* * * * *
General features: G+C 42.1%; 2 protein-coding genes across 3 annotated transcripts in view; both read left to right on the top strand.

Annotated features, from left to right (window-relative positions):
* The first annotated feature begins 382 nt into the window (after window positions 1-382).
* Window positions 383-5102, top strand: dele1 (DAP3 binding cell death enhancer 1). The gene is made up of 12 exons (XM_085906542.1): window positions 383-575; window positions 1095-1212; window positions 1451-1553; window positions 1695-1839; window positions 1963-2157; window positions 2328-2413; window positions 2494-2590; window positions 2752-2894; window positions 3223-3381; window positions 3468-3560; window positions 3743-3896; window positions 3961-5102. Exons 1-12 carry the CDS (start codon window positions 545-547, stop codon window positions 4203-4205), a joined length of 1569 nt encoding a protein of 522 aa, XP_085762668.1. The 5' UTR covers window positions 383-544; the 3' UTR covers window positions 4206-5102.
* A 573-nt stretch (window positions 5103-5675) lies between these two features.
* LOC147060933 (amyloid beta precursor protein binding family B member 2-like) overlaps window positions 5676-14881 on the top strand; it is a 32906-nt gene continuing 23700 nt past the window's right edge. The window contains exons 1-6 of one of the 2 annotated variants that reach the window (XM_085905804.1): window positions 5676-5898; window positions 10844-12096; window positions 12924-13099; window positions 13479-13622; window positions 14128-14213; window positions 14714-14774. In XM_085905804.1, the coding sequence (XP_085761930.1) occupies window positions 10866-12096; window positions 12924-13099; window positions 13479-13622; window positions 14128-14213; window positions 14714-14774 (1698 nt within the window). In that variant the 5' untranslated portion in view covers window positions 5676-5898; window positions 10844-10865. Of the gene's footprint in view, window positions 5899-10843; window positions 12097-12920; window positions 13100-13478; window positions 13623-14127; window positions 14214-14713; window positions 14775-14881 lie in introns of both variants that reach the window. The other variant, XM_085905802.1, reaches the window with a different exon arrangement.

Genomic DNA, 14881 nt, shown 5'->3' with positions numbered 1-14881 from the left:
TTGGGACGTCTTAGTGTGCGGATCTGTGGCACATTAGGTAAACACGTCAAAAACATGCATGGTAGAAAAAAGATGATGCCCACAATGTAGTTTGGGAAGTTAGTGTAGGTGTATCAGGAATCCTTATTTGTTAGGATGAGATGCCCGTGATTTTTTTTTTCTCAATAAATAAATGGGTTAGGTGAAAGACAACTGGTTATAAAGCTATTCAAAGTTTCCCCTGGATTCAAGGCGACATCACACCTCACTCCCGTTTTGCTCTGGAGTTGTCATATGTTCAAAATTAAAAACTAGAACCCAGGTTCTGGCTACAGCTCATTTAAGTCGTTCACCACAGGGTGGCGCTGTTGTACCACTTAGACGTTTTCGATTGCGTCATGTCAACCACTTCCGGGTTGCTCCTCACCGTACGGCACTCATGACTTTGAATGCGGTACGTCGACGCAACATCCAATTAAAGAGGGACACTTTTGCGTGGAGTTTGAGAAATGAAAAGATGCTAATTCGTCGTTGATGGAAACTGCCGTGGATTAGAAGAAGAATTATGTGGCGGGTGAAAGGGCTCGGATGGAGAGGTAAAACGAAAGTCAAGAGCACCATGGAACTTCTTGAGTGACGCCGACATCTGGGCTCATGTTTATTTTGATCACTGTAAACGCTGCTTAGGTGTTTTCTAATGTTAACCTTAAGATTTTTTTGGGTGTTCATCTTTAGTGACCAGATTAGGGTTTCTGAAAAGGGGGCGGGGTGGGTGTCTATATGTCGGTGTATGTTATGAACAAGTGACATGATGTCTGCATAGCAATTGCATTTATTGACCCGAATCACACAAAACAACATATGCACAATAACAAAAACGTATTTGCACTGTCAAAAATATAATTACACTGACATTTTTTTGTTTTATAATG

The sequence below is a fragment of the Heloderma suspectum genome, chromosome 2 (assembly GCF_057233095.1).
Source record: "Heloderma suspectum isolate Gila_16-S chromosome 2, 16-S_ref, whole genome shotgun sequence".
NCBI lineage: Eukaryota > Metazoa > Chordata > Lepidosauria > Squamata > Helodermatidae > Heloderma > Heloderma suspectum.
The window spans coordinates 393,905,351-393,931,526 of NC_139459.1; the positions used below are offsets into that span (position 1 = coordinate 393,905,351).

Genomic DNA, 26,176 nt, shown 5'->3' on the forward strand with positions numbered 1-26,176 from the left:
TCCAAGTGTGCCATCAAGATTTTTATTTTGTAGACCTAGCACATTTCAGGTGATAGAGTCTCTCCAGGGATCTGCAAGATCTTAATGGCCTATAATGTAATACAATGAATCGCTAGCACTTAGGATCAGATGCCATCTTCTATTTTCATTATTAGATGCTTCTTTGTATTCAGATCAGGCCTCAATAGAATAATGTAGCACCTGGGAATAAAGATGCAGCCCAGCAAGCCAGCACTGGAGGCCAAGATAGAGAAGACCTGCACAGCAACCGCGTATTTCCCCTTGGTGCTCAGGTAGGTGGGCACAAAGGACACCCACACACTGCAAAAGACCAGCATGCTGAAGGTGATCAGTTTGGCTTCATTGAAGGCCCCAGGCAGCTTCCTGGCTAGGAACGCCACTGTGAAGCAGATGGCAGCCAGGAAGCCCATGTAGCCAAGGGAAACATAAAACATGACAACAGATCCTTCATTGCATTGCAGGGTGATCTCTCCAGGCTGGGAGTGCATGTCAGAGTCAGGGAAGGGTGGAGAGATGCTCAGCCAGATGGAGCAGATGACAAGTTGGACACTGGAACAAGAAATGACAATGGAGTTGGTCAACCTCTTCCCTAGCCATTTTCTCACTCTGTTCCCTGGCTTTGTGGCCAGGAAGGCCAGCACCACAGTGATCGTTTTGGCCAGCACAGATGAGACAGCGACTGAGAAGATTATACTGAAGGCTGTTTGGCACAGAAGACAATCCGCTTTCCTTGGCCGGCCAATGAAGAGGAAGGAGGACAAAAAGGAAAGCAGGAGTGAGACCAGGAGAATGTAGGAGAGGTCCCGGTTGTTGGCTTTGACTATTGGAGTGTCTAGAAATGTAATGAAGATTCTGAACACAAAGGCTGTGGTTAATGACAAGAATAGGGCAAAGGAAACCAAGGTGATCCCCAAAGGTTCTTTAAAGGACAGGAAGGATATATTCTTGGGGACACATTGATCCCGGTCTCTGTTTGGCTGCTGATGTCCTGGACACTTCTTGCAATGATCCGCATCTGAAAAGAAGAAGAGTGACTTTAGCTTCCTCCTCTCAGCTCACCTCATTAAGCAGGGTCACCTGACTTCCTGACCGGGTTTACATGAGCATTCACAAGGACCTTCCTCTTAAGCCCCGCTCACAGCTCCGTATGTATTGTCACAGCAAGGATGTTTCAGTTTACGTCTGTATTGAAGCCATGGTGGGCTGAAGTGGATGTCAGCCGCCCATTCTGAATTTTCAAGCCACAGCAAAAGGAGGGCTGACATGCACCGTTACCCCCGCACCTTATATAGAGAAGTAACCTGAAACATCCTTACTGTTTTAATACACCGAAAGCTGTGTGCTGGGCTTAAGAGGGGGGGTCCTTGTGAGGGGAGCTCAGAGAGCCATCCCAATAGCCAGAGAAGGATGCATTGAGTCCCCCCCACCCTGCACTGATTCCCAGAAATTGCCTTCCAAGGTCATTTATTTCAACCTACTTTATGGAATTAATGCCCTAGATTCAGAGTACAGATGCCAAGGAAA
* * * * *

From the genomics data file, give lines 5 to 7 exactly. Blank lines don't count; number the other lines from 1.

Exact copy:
* A 573-nt stretch (window positions 5103-5675) lies between these two features.
* LOC147060933 (amyloid beta precursor protein binding family B member 2-like) overlaps window positions 5676-14881 on the top strand; it is a 32906-nt gene continuing 23700 nt past the window's right edge. The window contains exons 1-6 of one of the 2 annotated variants that reach the window (XM_085905804.1): window positions 5676-5898; window positions 10844-12096; window positions 12924-13099; window positions 13479-13622; window positions 14128-14213; window positions 14714-14774. In XM_085905804.1, the coding sequence (XP_085761930.1) occupies window positions 10866-12096; window positions 12924-13099; window positions 13479-13622; window positions 14128-14213; window positions 14714-14774 (1698 nt within the window). In that variant the 5' untranslated portion in view covers window positions 5676-5898; window positions 10844-10865. Of the gene's footprint in view, window positions 5899-10843; window positions 12097-12920; window positions 13100-13478; window positions 13623-14127; window positions 14214-14713; window positions 14775-14881 lie in introns of both variants that reach the window. The other variant, XM_085905802.1, reaches the window with a different exon arrangement.

Genomic DNA, 14881 nt, shown 5'->3' with positions numbered 1-14881 from the left: